Thomanq (talk) 20:44, 25 October 2011 (UTC) (Sorry I forgot to sign again!)

Questionable references[edit]

Some of the references seem rather odd, either showing lack of familiarity with how to cite work on Wikipedia or citations in general:

  • [6] Partial Publication List - this is a link to a search on - this might be an example of WP:REFSPAM, however it is odd, not to mention prone to finding works by namesakes.
  • [7] Partial publication list - points to a publishers website, possible WP:REFSPAM, definitely prone to changes on publishers site.
  • [8]See section on OBHE - not at all clear what is being cited here - the home page of doesn't seem to be the citation, yet the Wikipedia article linked to doesn't seem to mention the subject of this article.
  • [9] - not clear what's being cited here - possibly referred to item once in the news, but no mention of the organisation made.
  • [10] HEXTLEARN Website - slightly different URL, but same result both in terms of content and relevance.
  • [11] - cited as an affiliation, but actual page mentions subject of article as an example of distance education without mentioning affiliation.
  • Washington Benevolent Societies See citation No. 5 - not clear whether citation no. 5 refers to article citation is in, or to Washington Benevolent Societies article.
  • League of Revolutionary Black Workers - this is a separate citation - not clear what it's doing in citations. Maybe it should be in the article in relation to the faculty member in question.
  • [12] Another link to EFQUEL that links to "What's Hot".
  • [13] - this link may not be a WP:RS, as the tone is hagiographic, perhaps WP:FANSITE.
  • [14] - while there isn't a blanket ban on YouTube videos, this looks like WP:SPS and is at best marginal relevance to the article, which is about the Intercultural Open University.
  • [15] - marginal relevance, possible linkspam.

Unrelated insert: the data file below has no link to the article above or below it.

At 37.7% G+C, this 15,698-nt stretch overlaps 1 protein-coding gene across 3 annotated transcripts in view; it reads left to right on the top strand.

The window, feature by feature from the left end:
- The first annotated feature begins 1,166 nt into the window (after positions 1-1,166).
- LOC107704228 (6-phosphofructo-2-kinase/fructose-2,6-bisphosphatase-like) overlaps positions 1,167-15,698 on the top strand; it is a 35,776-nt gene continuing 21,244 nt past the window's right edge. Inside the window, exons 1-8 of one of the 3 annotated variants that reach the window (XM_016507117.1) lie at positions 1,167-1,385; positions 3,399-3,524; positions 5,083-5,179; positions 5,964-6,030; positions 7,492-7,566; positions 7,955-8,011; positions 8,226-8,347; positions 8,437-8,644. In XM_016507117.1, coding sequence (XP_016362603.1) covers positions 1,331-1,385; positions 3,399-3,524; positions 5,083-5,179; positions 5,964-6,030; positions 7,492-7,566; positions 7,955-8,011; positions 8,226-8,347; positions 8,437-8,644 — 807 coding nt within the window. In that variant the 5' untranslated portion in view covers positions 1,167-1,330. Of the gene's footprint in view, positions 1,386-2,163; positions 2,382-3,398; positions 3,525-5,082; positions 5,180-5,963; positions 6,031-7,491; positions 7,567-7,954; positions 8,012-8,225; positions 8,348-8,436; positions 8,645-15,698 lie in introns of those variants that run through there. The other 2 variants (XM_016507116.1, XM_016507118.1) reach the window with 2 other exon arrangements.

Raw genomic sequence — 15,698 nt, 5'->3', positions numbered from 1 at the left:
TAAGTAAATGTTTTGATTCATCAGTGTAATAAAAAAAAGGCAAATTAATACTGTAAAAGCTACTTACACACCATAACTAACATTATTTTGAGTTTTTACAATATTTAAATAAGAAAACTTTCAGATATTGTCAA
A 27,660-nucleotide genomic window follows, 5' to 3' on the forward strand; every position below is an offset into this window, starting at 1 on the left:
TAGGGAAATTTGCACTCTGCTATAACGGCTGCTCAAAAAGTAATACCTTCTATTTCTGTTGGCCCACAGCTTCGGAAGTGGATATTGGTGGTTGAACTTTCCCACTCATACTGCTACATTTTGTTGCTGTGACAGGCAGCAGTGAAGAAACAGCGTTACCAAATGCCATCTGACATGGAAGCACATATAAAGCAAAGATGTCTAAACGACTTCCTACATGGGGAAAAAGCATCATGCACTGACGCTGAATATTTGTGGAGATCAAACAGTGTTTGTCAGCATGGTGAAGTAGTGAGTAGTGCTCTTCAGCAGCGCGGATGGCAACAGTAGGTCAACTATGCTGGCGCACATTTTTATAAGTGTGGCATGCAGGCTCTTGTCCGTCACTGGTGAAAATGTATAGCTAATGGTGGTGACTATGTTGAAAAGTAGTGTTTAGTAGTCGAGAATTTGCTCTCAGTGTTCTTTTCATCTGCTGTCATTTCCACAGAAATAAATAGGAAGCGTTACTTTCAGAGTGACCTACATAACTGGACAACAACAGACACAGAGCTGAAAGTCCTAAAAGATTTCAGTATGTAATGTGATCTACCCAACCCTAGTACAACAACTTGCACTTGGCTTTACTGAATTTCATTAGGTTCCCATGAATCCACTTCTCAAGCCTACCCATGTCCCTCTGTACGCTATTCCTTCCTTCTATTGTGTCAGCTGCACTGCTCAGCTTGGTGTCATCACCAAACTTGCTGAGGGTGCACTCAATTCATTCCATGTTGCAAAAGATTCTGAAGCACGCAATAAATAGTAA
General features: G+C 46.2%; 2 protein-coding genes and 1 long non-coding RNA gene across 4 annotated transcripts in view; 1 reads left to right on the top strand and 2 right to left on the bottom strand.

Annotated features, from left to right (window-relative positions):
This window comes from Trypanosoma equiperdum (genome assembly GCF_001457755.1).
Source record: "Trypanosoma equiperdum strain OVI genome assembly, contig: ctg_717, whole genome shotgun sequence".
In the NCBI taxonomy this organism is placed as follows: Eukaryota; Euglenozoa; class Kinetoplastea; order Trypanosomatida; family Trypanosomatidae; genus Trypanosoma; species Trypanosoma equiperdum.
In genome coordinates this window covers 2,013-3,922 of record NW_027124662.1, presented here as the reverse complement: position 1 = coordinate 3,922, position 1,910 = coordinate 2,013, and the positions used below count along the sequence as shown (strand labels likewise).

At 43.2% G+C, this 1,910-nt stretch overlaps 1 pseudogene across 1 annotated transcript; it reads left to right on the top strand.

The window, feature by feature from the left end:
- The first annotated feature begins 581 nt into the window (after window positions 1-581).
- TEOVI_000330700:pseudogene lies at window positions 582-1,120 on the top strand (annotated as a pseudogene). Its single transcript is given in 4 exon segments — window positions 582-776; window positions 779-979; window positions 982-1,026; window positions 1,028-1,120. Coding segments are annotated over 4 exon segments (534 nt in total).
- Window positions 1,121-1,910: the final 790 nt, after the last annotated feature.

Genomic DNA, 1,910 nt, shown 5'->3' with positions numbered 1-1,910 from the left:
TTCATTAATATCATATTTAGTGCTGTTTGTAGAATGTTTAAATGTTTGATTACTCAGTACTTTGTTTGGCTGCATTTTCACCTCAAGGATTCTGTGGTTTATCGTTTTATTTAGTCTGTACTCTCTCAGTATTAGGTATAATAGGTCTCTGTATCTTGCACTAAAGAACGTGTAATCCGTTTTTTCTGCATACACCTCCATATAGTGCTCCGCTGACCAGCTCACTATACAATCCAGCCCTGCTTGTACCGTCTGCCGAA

Looking at the links, it seems that, at best, whoever added some of them had a very unclear idea of what references are. Adding every link that is even marginally linked to a faculty member, using links to other Wikipedia articles as references, unclear references. These need to be sorted out.Autarch (talk) 03:23, 15 June 2014 (UTC)


Unenclyopedic tone: Jan Hakemulder was a respected scholar with a global outlook who devoted his career to the development of programs designed to help the world's poor. - some WP:WEASEL here. Autarch (talk) 03:31, 15 June 2014 (UTC)

Some interesting links[edit]

Are these WP:RS?

  • Genealogies of Shamanism - Illustrative of his his ineffective positioning as a shaman-scholar in the academic field is that he acquired his "professorship" from Hackemulders diploma mill, the Intercultural Open University
  • [16] - h) dubious professors with dubious titles that somehow connect them to Unesco are mentioned – for instance, Intercultural Open University;

Autarch (talk) 15:14, 15 June 2014 (UTC)

Not sure this one probably is (in Dutch) [17]
This is a resilient institute which moved to USA/Spain where it is not strictly illegal to give out unaccredited academic titles and went out of the Netherlands (where it is). Should tell you something.... Arnoutf (talk) 15:47, 15 June 2014 (UTC)